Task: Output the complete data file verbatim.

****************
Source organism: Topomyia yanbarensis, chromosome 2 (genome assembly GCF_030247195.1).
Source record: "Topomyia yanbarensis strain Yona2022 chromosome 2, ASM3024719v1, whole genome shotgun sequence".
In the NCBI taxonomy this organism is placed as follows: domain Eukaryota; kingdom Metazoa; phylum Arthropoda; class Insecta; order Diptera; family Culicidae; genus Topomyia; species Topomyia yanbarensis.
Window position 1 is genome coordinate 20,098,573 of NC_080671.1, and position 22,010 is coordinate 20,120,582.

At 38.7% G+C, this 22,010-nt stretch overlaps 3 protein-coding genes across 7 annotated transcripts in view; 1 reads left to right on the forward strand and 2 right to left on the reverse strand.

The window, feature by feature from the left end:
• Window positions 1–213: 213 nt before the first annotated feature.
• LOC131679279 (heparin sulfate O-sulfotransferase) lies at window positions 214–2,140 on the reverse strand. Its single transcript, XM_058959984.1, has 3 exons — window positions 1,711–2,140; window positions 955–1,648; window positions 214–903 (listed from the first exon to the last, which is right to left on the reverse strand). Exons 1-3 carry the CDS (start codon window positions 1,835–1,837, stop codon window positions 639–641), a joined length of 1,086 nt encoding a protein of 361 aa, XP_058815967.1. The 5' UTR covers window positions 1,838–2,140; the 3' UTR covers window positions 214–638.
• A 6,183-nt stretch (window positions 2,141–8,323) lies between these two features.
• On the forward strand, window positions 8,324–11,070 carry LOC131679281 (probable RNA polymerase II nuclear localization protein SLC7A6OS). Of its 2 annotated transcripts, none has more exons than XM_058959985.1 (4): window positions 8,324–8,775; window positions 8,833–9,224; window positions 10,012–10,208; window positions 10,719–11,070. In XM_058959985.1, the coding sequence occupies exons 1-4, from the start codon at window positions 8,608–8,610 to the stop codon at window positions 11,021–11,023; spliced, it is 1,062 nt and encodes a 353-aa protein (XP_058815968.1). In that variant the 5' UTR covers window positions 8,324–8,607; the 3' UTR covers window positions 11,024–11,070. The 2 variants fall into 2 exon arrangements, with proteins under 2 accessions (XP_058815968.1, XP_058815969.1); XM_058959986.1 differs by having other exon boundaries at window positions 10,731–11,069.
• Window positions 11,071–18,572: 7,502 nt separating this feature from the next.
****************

Source organism: Topomyia yanbarensis, chromosome 2 (genome assembly GCF_030247195.1).
Source record: "Topomyia yanbarensis strain Yona2022 chromosome 2, ASM3024719v1, whole genome shotgun sequence".
In the NCBI taxonomy this organism is placed as follows: domain Eukaryota; kingdom Metazoa; phylum Arthropoda; class Insecta; order Diptera; family Culicidae; genus Topomyia; species Topomyia yanbarensis.
Window position 1 is genome coordinate 20,098,573 of NC_080671.1, and position 22,010 is coordinate 20,120,582.

At 38.7% G+C, this 22,010-nt stretch overlaps 3 protein-coding genes across 7 annotated transcripts in view; 1 reads left to right on the forward strand and 2 right to left on the reverse strand.

The window, feature by feature from the left end:
• Window positions 1–213: 213 nt before the first annotated feature.
• LOC131679279 (heparin sulfate O-sulfotransferase) lies at window positions 214–2,140 on the reverse strand. Its single transcript, XM_058959984.1, has 3 exons — window positions 1,711–2,140; window positions 955–1,648; window positions 214–903 (listed from the first exon to the last, which is right to left on the reverse strand). Exons 1-3 carry the CDS (start codon window positions 1,835–1,837, stop codon window positions 639–641), a joined length of 1,086 nt encoding a protein of 361 aa, XP_058815967.1. The 5' UTR covers window positions 1,838–2,140; the 3' UTR covers window positions 214–638.
• A 6,183-nt stretch (window positions 2,141–8,323) lies between these two features.
• On the forward strand, window positions 8,324–11,070 carry LOC131679281 (probable RNA polymerase II nuclear localization protein SLC7A6OS). Of its 2 annotated transcripts, none has more exons than XM_058959985.1 (4): window positions 8,324–8,775; window positions 8,833–9,224; window positions 10,012–10,208; window positions 10,719–11,070. In XM_058959985.1, the coding sequence occupies exons 1-4, from the start codon at window positions 8,608–8,610 to the stop codon at window positions 11,021–11,023; spliced, it is 1,062 nt and encodes a 353-aa protein (XP_058815968.1). In that variant the 5' UTR covers window positions 8,324–8,607; the 3' UTR covers window positions 11,024–11,070. The 2 variants fall into 2 exon arrangements, with proteins under 2 accessions (XP_058815968.1, XP_058815969.1); XM_058959986.1 differs by having other exon boundaries at window positions 10,731–11,069.
• Window positions 11,071–18,572: 7,502 nt separating this feature from the next.